“Who cares about us?”: Insights and implications from survivors who reported hate crimes and incidents to organizations in Edmonton

  • Author / Creator
    Turlock, Landon
  • Reports of hate crimes in Canada increased by 72% from 2019 to 2021 (Moreau, 2022). Hate crimes have significant negative impacts on both those directly impacted and members of targeted communities (Erentzen & Schuller, 2020). Canadian research primarily focuses on the effects of hate crimes and their underreporting. However, there is little understanding of survivors' experiences when they report a hate crime or incident, and how organizations respond to these reports. I worked alongside Coalitions Creating Equity Edmonton (CCEE) using a Community-Based Participatory Research approach to address this gap. This study is guided by three research questions: What are the experiences of people who report hate crimes and/or incidents to organizations in Edmonton? How do individuals who have reported hate crimes and/or incidents experience organizational responses to these reports? What are the policy and practice implications of these experiences for organizations that respond to hate crimes and/or incidents? I conducted 20 interviews with 18 participants who reported a hate crime or incident to an organization in Edmonton over the past five years. Participants shared several insights. Firstly, how organizations respond to reports of hate crimes and incidents does not reliably meet the needs of people victimized by these occurrences and can significantly impact survivors. Secondly, understandings and experiences of hate crimes and incidents and how organizations respond to them are based in lived experiences of historical and ongoing systemic and societal discrimination. Thirdly, interpersonal relationships, existing knowledge and beliefs, and previous experiences influence the series of choices involved in reporting a hate crime or incident. We provide recommendations to address the implications of this research.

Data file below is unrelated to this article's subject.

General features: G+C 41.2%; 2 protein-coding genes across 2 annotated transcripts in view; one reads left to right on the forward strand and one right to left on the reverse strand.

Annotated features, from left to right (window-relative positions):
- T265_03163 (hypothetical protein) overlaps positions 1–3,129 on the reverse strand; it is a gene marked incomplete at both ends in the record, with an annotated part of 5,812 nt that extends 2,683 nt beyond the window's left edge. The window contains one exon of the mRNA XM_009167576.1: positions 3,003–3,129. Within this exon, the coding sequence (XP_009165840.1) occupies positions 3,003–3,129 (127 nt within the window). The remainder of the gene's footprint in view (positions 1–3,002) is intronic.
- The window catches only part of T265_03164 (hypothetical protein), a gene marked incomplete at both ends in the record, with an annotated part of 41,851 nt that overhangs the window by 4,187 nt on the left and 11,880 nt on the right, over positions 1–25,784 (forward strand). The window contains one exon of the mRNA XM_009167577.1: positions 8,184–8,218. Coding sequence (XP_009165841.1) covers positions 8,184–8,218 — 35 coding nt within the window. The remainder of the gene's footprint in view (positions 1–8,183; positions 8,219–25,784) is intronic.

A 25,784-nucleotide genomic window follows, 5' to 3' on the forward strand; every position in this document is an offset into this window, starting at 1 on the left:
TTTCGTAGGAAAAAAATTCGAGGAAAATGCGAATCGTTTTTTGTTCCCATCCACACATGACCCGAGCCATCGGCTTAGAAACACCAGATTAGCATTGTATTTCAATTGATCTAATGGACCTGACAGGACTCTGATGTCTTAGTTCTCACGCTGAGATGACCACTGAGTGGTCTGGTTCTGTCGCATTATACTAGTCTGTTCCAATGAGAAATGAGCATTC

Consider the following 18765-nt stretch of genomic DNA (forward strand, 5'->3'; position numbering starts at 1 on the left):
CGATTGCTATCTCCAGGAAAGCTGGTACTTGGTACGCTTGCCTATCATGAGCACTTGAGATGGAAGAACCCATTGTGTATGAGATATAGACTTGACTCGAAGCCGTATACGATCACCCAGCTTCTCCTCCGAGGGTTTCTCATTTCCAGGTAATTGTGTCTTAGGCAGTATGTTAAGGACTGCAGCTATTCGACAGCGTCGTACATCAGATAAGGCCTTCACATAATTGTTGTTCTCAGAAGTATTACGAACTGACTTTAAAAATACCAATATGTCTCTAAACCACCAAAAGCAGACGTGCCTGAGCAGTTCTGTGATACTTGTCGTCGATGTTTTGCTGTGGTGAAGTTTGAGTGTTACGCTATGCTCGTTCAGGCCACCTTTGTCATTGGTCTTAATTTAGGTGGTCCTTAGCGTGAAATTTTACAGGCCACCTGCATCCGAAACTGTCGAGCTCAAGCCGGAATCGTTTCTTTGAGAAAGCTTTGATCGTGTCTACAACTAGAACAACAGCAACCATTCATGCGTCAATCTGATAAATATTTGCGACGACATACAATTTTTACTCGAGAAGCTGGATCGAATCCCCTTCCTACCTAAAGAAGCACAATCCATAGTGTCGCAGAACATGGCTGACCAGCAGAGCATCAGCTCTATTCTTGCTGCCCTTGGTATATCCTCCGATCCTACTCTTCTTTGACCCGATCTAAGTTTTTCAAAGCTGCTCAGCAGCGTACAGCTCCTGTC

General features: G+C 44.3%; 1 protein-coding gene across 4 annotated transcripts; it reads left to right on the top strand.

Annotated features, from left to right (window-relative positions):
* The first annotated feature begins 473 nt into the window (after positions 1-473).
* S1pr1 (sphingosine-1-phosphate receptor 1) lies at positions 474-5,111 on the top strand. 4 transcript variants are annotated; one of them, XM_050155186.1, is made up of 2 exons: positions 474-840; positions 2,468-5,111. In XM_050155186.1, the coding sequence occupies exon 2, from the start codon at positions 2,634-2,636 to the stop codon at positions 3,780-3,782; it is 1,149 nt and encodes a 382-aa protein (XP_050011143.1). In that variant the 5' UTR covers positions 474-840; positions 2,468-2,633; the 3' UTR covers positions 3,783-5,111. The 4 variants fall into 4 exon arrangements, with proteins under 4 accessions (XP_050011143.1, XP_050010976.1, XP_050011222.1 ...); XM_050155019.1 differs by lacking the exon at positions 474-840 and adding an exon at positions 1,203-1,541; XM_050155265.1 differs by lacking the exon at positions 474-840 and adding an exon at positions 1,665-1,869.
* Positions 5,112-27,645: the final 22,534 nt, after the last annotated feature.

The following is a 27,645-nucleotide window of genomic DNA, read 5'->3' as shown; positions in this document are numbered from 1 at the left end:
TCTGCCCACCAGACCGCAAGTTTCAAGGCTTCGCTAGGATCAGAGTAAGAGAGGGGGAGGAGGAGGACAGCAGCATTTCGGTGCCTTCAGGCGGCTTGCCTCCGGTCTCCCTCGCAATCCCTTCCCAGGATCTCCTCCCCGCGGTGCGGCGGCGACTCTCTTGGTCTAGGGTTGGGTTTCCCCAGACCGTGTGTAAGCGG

• Subjects / Keywords
  • Graduation date
    Spring 2023
  • Type of Item
  • Degree
    Master of Arts
  • DOI
  • License
    This thesis is made available by the University of Alberta Libraries with permission of the copyright owner solely for non-commercial purposes. This thesis, or any portion thereof, may not otherwise be copied or reproduced without the written consent of the copyright owner, except to the extent permitted by Canadian copyright law.